Can’t find fresh horseradish? This formula for Spice Rack Fire Cider uses the powdered version, along with ingredients you probably already have at home.

The book Fire Cider! was created in part as an attempt to keep the origin story of fire cider alive and well and also to help ensure that traditional herbal formulas, those recipes and remedies that have a long history of being used, like fire cider, are kept in circulation for all to make and sell as they choose.

All of the recipes — including the one for Spice Rack Fire Cider by Raychel Kolen of Mountain Rose Herbs included here — were submitted by friends in the herbal community who support the idea of Tradition, Not Trademark, and the Free Fire Cider movement. Many of these folks have been making and selling their own versions of fire cider for quite some time. You can buy them at your local farmers’ market, grocery store, or online. Or you can make your own. Be part of the fire cider revolution! — Rosemary Gladstar

For those who’ve ever wanted to make fire cider but can’t always find fresh horseradish, this recipe is for you. Through lots of trial (and only a little bit of error), I discovered that you can make a fire cider that has the same kick as the traditional recipe but with dried horseradish. In fact, it can still be a power-packed remedy without any fresh ingredients at all!

ingredients for spice rack fire cider

Spice Rack Fire Cider photo courtesy of Mountain Rose Herbs, excerpted from Fire Cider!

I tried lots of combinations of herbs from the spice rack in my pantry at home, but I made sure each variation included the fire cider must-haves — horseradish, garlic, onions, ginger, spicy peppers, and citrus. This recipe includes a flavor favorite of mine: anise. For those who don’t like its licorice taste, leave it out! But those beautiful seedpods provide a nice mellow note and make this fire cider truly unique.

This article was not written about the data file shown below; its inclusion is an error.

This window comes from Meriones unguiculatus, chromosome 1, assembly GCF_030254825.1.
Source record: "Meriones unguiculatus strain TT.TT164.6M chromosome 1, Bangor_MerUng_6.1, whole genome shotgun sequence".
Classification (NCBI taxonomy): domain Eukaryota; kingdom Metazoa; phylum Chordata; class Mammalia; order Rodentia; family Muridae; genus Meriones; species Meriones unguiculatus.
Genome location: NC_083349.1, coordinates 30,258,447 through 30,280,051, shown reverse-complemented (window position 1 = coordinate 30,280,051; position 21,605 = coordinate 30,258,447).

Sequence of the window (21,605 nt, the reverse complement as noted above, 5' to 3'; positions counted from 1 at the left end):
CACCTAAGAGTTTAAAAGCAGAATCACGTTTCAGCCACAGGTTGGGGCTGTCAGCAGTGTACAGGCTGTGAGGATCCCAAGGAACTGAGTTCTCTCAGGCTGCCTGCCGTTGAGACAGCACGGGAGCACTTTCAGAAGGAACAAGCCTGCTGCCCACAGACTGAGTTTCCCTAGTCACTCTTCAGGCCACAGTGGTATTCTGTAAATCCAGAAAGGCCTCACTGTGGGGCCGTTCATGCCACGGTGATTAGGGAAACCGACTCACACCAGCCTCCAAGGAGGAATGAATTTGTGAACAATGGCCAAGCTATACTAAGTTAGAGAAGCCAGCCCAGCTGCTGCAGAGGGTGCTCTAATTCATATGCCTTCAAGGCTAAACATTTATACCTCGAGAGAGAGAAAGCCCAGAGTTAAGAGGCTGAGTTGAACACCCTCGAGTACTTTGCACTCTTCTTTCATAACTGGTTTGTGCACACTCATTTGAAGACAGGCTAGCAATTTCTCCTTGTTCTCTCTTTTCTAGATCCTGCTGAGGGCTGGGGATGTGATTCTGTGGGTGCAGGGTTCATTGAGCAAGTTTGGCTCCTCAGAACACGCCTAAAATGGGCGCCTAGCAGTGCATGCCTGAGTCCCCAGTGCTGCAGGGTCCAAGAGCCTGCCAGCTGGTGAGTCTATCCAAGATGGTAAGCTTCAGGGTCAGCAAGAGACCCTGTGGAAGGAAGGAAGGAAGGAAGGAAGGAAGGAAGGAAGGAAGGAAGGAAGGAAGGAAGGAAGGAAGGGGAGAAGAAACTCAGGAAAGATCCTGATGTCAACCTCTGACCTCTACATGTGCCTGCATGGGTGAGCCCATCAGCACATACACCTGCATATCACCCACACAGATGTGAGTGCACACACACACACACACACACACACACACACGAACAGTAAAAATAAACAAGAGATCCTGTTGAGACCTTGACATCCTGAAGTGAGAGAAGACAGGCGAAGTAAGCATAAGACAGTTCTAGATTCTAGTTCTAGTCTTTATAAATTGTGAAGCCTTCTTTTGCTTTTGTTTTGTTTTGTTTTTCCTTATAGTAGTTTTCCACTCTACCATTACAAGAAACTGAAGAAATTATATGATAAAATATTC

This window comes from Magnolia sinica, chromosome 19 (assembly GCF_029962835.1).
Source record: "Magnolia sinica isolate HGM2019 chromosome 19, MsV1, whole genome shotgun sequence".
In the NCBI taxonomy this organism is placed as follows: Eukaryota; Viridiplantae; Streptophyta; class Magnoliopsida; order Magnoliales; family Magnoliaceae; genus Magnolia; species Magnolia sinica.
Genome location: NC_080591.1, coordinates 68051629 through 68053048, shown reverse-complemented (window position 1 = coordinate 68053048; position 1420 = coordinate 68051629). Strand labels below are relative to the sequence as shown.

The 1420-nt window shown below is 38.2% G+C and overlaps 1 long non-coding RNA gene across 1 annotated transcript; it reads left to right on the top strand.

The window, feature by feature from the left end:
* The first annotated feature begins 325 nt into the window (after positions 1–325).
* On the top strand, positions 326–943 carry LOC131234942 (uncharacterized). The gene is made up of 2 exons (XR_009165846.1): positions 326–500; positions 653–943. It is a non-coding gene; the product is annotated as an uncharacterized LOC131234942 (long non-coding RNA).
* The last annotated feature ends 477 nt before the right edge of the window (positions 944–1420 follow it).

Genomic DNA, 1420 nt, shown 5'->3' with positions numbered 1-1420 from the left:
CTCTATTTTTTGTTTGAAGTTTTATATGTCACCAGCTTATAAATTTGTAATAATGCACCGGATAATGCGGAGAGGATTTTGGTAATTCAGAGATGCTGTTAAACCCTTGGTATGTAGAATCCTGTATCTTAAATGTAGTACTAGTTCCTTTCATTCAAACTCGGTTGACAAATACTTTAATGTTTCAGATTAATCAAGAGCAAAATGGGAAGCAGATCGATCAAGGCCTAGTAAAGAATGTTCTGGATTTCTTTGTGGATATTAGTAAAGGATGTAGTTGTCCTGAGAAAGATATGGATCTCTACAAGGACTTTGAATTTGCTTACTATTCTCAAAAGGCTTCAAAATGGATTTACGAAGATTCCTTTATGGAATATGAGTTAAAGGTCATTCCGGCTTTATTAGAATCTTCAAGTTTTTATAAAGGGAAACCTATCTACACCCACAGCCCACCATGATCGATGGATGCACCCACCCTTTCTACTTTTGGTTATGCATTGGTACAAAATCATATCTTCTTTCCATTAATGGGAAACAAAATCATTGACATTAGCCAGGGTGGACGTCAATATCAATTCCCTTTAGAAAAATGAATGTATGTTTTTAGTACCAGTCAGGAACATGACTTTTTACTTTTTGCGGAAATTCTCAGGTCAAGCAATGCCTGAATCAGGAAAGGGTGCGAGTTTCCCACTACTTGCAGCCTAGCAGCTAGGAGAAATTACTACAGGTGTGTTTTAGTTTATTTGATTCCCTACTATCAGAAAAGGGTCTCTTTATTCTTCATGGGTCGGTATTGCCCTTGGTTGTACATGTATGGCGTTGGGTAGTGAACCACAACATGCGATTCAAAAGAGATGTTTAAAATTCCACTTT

While there were many tasty and potent combos, this one was the unanimous favorite in the Mountain Rose Herbs test kitchen. — Raychel Kolen, Mountain Rose Herbs, Eugene, Oregon

Spice Rack Fire Cider

Recipe from Raychel Kolen of Mountain Rose Herbs in Eugene, Oregon


  • ¼ cup horseradish powder
  • ¼ cup ground ginger
  • ¼ cup dried minced onion
  • 2 tablespoons dried rosemary
  • 1 tablespoon ground turmeric
  • 1 tablespoon garlic powder
  • 2 teaspoons black peppercorns
  • 2 teaspoons astragalus root powder (or a few astragalus root slices)
  • 1 teaspoon dried orange peel
  • 4 star anise pods
  • 4 whole bird’s-eye chiles
  • About 4 cups raw apple cider vinegar


  1. Place all the herbs and spices in a glass quart jar.
  2. Pour in enough apple cider vinegar to cover the ingredients and fill the jar.
  3. Seal the jar with a plastic lid, or a piece of parchment paper underneath a metal one.
  4. Shake the jar well. Then store in a cool, dark, dry place for about a month, remembering to shake it daily.
  5. Strain out the solid ingredients with cheesecloth and pour the vinegar into a sterilized glass storage jar. Squeeze the cheesecloth to get every last drop of tasty herby goodness.
  6. Store the cider in a cool, dark, dry place (or fridge).
  7. I take a tablespoon of cider each morning to warm up and add some to my salad dressings at night.

I’m partial to honeyless fire ciders. If you like honey, then by all means add some to taste after straining the cider.

Text excerpted and adapted slightly from Fire Cider! © 2019 by Rosemary Gladstar. Photos courtesy of Mountain Rose Herbs.

Rosemary Gladstar

Rosemary Gladstar is the best-selling author of Rosemary Gladstar’s Medicinal Herbs: A Beginner’s Guide and Rosemary Gladstar’s Herbal Recipes for Vibrant Health, which draw on… See Bio

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Fire Cider!

by Rosemary Gladstar

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